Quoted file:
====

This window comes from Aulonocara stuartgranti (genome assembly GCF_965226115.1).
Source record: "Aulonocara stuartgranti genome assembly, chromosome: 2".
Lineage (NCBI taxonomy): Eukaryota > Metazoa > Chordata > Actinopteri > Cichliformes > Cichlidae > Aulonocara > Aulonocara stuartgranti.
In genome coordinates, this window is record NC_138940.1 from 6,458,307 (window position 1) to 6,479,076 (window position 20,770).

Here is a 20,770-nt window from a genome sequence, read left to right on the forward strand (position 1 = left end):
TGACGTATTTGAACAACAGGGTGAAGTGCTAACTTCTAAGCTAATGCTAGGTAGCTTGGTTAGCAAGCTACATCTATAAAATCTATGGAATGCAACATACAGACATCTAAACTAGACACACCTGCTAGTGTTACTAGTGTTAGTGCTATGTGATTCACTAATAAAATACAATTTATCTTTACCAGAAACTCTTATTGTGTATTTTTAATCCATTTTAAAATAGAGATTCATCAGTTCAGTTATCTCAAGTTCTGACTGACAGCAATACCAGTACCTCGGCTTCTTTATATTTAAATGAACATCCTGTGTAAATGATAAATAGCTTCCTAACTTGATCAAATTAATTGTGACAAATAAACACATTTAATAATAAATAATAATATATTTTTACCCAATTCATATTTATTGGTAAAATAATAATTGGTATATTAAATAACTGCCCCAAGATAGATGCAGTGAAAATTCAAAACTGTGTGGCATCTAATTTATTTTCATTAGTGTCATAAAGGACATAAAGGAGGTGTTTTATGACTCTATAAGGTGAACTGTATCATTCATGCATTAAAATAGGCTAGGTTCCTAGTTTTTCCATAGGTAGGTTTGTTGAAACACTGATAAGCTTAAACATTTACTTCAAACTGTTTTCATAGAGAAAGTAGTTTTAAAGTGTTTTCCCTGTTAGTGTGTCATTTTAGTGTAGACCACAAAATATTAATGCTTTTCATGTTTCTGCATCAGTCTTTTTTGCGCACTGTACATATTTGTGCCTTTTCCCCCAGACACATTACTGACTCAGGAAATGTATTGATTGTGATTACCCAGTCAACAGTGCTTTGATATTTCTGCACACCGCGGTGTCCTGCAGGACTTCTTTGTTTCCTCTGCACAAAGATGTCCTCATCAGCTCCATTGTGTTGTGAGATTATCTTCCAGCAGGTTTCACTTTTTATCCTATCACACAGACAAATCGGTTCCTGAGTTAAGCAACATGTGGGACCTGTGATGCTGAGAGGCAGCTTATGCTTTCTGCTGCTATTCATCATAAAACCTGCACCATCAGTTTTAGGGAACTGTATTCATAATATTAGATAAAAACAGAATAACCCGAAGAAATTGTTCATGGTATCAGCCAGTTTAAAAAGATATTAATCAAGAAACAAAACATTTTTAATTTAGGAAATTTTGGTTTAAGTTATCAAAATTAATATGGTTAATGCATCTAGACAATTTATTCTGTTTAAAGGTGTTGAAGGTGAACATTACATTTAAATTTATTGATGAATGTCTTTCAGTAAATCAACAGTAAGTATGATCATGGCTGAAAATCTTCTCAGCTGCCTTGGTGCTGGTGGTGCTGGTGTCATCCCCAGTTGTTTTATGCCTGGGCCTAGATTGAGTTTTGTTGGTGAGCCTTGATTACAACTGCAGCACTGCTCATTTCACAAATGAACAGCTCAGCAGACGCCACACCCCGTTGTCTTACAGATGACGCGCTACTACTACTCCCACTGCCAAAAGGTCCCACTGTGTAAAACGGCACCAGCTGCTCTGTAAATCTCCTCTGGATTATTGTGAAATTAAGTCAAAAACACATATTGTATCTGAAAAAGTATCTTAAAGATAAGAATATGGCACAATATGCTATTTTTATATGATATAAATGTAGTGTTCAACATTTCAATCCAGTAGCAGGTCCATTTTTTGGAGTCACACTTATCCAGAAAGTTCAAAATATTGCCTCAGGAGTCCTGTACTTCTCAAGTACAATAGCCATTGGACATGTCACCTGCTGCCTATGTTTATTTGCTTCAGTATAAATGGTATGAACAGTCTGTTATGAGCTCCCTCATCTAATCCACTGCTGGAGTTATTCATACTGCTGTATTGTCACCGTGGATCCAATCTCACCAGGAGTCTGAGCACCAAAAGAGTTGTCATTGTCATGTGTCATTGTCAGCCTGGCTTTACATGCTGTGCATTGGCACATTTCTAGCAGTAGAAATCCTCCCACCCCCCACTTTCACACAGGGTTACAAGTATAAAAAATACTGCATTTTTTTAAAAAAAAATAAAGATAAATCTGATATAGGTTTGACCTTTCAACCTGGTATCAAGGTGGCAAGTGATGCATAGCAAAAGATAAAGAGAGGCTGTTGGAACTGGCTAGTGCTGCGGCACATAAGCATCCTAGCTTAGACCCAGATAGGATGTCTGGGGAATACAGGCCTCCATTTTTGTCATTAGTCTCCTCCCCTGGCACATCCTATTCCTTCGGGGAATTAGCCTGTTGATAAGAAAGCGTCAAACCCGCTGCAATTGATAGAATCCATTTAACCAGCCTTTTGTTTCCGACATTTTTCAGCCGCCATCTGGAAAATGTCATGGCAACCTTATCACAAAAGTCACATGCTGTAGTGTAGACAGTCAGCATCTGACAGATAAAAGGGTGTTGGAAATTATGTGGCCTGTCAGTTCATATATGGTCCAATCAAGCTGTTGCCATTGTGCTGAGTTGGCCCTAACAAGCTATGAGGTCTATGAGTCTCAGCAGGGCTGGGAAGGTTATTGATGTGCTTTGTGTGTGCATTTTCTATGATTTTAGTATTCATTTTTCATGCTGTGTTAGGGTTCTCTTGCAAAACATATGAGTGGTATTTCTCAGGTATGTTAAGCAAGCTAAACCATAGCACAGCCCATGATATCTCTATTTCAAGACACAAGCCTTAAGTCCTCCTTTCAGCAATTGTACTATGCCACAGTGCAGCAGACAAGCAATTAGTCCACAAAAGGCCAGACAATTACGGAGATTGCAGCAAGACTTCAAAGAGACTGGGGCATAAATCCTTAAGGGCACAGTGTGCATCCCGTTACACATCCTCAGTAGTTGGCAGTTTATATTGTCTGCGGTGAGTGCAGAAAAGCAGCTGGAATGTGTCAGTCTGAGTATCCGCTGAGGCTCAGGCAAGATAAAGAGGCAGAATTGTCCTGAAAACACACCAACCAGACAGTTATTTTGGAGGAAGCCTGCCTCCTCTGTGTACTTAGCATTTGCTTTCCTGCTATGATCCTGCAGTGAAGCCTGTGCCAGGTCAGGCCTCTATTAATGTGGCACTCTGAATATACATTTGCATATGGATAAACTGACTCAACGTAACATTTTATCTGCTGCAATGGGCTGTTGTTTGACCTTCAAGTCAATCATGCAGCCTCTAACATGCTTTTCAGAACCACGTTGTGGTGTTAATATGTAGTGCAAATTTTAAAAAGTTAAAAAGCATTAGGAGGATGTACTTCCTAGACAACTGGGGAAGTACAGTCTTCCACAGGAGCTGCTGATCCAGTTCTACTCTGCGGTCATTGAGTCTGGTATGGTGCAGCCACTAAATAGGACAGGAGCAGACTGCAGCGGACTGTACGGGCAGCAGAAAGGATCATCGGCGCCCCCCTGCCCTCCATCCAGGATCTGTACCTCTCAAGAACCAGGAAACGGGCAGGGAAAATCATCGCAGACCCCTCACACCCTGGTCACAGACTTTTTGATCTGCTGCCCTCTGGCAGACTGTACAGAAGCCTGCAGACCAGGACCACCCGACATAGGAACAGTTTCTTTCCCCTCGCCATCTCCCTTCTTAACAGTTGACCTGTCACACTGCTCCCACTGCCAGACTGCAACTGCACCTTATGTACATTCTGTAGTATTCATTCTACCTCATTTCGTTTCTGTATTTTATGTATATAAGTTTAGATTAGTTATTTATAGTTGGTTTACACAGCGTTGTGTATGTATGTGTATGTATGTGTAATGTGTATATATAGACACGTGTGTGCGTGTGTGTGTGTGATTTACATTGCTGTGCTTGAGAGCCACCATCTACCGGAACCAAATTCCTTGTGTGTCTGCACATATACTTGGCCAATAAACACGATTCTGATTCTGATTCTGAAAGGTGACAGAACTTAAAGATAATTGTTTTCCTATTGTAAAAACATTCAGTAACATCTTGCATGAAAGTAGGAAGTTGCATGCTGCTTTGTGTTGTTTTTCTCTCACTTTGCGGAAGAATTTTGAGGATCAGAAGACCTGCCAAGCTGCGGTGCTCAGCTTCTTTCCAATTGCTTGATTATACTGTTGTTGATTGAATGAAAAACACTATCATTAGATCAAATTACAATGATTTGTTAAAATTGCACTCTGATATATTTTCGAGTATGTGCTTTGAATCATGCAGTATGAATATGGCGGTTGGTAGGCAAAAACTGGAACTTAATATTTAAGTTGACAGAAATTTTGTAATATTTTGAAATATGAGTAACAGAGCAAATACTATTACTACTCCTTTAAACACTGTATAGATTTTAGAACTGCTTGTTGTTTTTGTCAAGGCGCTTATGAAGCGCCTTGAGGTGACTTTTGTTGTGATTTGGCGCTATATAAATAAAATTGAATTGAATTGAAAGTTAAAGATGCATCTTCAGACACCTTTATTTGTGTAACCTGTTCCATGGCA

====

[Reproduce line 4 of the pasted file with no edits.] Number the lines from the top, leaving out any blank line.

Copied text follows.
In genome coordinates, this window is record NC_138940.1 from 6,458,307 (window position 1) to 6,479,076 (window position 20,770).